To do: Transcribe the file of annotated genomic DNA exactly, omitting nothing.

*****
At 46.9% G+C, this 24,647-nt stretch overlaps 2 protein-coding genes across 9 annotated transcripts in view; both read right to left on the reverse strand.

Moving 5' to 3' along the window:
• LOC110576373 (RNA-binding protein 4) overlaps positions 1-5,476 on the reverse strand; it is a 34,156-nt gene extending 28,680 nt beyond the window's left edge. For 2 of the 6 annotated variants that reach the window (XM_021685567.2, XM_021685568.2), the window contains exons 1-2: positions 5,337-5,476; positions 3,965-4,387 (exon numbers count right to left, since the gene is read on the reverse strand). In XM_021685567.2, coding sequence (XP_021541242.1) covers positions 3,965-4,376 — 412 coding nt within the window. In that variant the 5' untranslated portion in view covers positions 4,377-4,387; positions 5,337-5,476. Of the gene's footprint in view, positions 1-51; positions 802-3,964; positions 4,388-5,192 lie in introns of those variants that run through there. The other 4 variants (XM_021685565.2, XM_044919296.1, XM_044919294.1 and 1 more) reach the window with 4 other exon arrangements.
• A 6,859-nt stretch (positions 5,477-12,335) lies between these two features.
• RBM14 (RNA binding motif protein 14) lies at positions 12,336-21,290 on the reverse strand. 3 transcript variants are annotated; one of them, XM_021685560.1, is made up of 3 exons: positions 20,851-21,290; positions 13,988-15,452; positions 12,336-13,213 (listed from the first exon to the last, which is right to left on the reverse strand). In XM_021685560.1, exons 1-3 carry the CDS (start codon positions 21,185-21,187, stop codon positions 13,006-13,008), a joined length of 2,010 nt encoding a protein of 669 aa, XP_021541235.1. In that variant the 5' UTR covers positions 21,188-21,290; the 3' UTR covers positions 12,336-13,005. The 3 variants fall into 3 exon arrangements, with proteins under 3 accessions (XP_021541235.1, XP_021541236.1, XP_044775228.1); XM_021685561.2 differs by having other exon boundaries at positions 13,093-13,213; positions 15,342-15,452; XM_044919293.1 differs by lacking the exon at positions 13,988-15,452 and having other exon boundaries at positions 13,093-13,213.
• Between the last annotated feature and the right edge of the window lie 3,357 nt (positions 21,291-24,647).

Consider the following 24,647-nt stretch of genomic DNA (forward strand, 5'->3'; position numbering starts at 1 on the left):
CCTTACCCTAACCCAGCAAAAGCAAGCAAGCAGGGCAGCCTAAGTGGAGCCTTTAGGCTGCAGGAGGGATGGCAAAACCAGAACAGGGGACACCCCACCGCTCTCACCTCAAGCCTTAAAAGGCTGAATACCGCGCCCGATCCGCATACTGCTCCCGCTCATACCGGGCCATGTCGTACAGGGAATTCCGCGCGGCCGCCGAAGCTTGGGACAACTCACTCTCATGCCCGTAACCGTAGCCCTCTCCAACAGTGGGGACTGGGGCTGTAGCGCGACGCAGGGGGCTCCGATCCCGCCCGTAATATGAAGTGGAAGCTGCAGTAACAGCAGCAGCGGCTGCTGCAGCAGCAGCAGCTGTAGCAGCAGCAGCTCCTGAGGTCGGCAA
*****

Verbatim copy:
At 46.9% G+C, this 24,647-nt stretch overlaps 2 protein-coding genes across 9 annotated transcripts in view; both read right to left on the reverse strand.

Moving 5' to 3' along the window:
• LOC110576373 (RNA-binding protein 4) overlaps positions 1-5,476 on the reverse strand; it is a 34,156-nt gene extending 28,680 nt beyond the window's left edge. For 2 of the 6 annotated variants that reach the window (XM_021685567.2, XM_021685568.2), the window contains exons 1-2: positions 5,337-5,476; positions 3,965-4,387 (exon numbers count right to left, since the gene is read on the reverse strand). In XM_021685567.2, coding sequence (XP_021541242.1) covers positions 3,965-4,376 — 412 coding nt within the window. In that variant the 5' untranslated portion in view covers positions 4,377-4,387; positions 5,337-5,476. Of the gene's footprint in view, positions 1-51; positions 802-3,964; positions 4,388-5,192 lie in introns of those variants that run through there. The other 4 variants (XM_021685565.2, XM_044919296.1, XM_044919294.1 and 1 more) reach the window with 4 other exon arrangements.
• A 6,859-nt stretch (positions 5,477-12,335) lies between these two features.
• RBM14 (RNA binding motif protein 14) lies at positions 12,336-21,290 on the reverse strand. 3 transcript variants are annotated; one of them, XM_021685560.1, is made up of 3 exons: positions 20,851-21,290; positions 13,988-15,452; positions 12,336-13,213 (listed from the first exon to the last, which is right to left on the reverse strand). In XM_021685560.1, exons 1-3 carry the CDS (start codon positions 21,185-21,187, stop codon positions 13,006-13,008), a joined length of 2,010 nt encoding a protein of 669 aa, XP_021541235.1. In that variant the 5' UTR covers positions 21,188-21,290; the 3' UTR covers positions 12,336-13,005. The 3 variants fall into 3 exon arrangements, with proteins under 3 accessions (XP_021541235.1, XP_021541236.1, XP_044775228.1); XM_021685561.2 differs by having other exon boundaries at positions 13,093-13,213; positions 15,342-15,452; XM_044919293.1 differs by lacking the exon at positions 13,988-15,452 and having other exon boundaries at positions 13,093-13,213.
• Between the last annotated feature and the right edge of the window lie 3,357 nt (positions 21,291-24,647).

Consider the following 24,647-nt stretch of genomic DNA (forward strand, 5'->3'; position numbering starts at 1 on the left):
CCTTACCCTAACCCAGCAAAAGCAAGCAAGCAGGGCAGCCTAAGTGGAGCCTTTAGGCTGCAGGAGGGATGGCAAAACCAGAACAGGGGACACCCCACCGCTCTCACCTCAAGCCTTAAAAGGCTGAATACCGCGCCCGATCCGCATACTGCTCCCGCTCATACCGGGCCATGTCGTACAGGGAATTCCGCGCGGCCGCCGAAGCTTGGGACAACTCACTCTCATGCCCGTAACCGTAGCCCTCTCCAACAGTGGGGACTGGGGCTGTAGCGCGACGCAGGGGGCTCCGATCCCGCCCGTAATATGAAGTGGAAGCTGCAGTAACAGCAGCAGCGGCTGCTGCAGCAGCAGCAGCTGTAGCAGCAGCAGCTCCTGAGGTCGGCAA